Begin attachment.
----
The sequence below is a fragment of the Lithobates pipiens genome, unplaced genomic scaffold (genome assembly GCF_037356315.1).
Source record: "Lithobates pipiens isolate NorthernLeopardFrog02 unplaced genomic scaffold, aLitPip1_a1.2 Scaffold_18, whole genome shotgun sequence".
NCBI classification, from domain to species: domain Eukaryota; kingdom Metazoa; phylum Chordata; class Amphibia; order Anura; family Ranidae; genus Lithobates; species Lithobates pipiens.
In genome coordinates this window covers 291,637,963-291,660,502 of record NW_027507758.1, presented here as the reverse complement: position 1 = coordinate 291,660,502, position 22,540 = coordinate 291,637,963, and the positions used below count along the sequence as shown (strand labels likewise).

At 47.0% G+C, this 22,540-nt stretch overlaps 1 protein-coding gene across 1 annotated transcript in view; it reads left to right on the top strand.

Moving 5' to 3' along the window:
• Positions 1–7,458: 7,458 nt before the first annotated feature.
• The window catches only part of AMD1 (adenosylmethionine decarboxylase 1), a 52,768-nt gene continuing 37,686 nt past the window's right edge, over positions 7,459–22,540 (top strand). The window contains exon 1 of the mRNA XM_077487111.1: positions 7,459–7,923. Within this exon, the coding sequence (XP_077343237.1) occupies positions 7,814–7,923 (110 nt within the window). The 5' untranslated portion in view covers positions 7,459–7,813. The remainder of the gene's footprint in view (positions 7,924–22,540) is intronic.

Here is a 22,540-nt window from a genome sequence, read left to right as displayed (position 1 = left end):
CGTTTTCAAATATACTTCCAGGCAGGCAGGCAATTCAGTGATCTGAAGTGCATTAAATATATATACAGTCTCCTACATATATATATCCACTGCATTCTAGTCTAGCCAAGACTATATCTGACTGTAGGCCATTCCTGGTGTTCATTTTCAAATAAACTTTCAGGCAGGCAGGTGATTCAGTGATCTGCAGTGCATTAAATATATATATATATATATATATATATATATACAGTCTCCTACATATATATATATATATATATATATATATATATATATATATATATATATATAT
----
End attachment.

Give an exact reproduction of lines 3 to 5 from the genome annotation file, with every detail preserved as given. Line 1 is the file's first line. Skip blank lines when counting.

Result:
NCBI classification, from domain to species: domain Eukaryota; kingdom Metazoa; phylum Chordata; class Amphibia; order Anura; family Ranidae; genus Lithobates; species Lithobates pipiens.
In genome coordinates this window covers 291,637,963-291,660,502 of record NW_027507758.1, presented here as the reverse complement: position 1 = coordinate 291,660,502, position 22,540 = coordinate 291,637,963, and the positions used below count along the sequence as shown (strand labels likewise).

At 47.0% G+C, this 22,540-nt stretch overlaps 1 protein-coding gene across 1 annotated transcript in view; it reads left to right on the top strand.